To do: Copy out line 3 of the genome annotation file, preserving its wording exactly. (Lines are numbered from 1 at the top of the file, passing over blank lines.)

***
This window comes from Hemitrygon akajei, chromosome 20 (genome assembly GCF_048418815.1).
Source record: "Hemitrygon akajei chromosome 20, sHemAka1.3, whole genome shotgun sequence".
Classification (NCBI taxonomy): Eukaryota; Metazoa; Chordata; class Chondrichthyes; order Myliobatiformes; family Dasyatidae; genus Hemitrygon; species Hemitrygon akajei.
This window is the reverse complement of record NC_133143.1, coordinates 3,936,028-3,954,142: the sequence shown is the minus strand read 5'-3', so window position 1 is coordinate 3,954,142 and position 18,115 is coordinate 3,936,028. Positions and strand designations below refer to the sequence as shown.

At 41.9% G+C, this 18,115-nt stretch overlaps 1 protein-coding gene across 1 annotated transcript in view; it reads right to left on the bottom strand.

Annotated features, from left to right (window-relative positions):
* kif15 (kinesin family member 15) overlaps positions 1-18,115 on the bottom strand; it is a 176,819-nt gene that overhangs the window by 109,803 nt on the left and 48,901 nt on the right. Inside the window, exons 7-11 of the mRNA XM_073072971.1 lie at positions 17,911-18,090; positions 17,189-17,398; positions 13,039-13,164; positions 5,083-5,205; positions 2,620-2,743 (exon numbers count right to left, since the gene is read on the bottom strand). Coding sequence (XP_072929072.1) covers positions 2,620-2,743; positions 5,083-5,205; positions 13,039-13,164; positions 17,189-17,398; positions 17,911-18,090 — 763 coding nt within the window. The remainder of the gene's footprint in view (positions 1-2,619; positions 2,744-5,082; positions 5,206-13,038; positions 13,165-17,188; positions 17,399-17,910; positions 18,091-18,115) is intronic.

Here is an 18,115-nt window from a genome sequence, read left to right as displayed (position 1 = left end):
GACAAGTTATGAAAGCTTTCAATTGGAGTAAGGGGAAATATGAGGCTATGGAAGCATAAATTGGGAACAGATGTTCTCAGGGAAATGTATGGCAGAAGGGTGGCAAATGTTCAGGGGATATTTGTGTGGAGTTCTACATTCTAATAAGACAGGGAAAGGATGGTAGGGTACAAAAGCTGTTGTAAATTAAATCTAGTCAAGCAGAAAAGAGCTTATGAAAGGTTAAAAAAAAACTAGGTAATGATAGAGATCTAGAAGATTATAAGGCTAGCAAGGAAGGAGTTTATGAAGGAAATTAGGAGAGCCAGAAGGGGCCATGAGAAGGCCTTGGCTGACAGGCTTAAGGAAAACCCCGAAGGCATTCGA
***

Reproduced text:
Classification (NCBI taxonomy): Eukaryota; Metazoa; Chordata; class Chondrichthyes; order Myliobatiformes; family Dasyatidae; genus Hemitrygon; species Hemitrygon akajei.